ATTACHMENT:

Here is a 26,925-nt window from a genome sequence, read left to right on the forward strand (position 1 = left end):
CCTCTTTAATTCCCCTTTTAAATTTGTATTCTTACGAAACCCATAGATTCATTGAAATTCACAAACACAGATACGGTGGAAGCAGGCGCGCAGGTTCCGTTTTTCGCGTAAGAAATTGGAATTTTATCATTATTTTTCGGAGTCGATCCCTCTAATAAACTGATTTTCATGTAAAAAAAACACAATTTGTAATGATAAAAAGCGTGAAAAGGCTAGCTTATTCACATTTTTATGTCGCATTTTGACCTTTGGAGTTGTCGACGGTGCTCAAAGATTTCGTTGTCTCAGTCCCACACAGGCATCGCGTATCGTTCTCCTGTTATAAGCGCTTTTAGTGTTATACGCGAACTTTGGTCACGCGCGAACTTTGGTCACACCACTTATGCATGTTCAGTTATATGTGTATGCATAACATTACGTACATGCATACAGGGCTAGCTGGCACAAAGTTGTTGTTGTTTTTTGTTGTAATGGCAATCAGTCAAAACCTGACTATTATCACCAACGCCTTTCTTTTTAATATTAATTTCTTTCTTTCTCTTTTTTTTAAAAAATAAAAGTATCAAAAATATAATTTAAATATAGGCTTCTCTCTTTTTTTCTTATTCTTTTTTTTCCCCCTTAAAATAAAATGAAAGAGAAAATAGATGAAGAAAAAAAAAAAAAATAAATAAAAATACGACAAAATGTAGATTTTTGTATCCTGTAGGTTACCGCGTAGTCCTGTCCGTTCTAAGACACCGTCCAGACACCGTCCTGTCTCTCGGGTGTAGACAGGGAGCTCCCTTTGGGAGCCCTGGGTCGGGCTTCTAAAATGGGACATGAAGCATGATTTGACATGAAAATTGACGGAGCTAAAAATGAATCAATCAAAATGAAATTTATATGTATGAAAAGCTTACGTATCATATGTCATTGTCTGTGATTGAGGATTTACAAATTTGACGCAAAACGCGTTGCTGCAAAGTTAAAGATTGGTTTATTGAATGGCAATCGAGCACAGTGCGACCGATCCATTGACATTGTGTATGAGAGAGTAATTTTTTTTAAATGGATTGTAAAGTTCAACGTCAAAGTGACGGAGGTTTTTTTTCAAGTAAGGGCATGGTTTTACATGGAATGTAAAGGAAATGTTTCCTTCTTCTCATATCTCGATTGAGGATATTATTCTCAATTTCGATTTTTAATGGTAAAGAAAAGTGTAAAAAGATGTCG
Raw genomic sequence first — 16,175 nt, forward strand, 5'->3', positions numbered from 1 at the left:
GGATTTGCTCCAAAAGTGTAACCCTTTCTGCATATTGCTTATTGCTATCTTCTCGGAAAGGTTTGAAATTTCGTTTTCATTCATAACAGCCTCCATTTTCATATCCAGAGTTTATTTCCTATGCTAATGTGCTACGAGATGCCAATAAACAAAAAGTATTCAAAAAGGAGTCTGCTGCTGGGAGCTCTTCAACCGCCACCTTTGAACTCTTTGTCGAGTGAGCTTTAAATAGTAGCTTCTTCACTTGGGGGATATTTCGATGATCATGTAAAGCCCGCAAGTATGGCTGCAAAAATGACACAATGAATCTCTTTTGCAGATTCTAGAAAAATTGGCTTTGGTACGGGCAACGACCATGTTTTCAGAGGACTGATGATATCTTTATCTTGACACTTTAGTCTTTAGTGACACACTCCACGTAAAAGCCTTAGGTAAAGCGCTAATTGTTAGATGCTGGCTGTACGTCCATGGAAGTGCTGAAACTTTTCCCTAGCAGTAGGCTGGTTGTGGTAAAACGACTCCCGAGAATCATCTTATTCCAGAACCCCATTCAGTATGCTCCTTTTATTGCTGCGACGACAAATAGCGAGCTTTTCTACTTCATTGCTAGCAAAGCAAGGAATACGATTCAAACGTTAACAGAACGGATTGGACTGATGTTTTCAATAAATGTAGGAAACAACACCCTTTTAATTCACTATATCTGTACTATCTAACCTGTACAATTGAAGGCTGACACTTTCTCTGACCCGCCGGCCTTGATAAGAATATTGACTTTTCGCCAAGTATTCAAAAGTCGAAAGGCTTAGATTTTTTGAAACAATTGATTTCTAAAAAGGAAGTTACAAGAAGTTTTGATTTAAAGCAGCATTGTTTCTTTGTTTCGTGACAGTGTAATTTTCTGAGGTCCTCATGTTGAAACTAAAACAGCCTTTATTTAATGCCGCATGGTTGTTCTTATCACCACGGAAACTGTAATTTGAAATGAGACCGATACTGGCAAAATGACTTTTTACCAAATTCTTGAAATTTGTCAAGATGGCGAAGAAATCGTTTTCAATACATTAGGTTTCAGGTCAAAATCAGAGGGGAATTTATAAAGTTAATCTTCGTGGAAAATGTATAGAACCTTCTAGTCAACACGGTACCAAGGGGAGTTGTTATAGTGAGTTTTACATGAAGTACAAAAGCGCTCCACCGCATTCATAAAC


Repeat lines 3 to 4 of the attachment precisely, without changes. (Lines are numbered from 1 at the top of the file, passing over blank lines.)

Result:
Raw genomic sequence first — 16,175 nt, forward strand, 5'->3', positions numbered from 1 at the left:
GGATTTGCTCCAAAAGTGTAACCCTTTCTGCATATTGCTTATTGCTATCTTCTCGGAAAGGTTTGAAATTTCGTTTTCATTCATAACAGCCTCCATTTTCATATCCAGAGTTTATTTCCTATGCTAATGTGCTACGAGATGCCAATAAACAAAAAGTATTCAAAAAGGAGTCTGCTGCTGGGAGCTCTTCAACCGCCACCTTTGAACTCTTTGTCGAGTGAGCTTTAAATAGTAGCTTCTTCACTTGGGGGATATTTCGATGATCATGTAAAGCCCGCAAGTATGGCTGCAAAAATGACACAATGAATCTCTTTTGCAGATTCTAGAAAAATTGGCTTTGGTACGGGCAACGACCATGTTTTCAGAGGACTGATGATATCTTTATCTTGACACTTTAGTCTTTAGTGACACACTCCACGTAAAAGCCTTAGGTAAAGCGCTAATTGTTAGATGCTGGCTGTACGTCCATGGAAGTGCTGAAACTTTTCCCTAGCAGTAGGCTGGTTGTGGTAAAACGACTCCCGAGAATCATCTTATTCCAGAACCCCATTCAGTATGCTCCTTTTATTGCTGCGACGACAAATAGCGAGCTTTTCTACTTCATTGCTAGCAAAGCAAGGAATACGATTCAAACGTTAACAGAACGGATTGGACTGATGTTTTCAATAAATGTAGGAAACAACACCCTTTTAATTCACTATATCTGTACTATCTAACCTGTACAATTGAAGGCTGACACTTTCTCTGACCCGCCGGCCTTGATAAGAATATTGACTTTTCGCCAAGTATTCAAAAGTCGAAAGGCTTAGATTTTTTGAAACAATTGATTTCTAAAAAGGAAGTTACAAGAAGTTTTGATTTAAAGCAGCATTGTTTCTTTGTTTCGTGACAGTGTAATTTTCTGAGGTCCTCATGTTGAAACTAAAACAGCCTTTATTTAATGCCGCATGGTTGTTCTTATCACCACGGAAACTGTAATTTGAAATGAGACCGATACTGGCAAAATGACTTTTTACCAAATTCTTGAAATTTGTCAAGATGGCGAAGAAATCGTTTTCAATACATTAGGTTTCAGGTCAAAATCAGAGGGGAATTTATAAAGTTAATCTTCGTGGAAAATGTATAGAACCTTCTAGTCAACACGGTACCAAGGGGAGTTGTTATAGTGAGTTTTACATGAAGTACAAAAGCGCTCCACCGCATTCATAAAC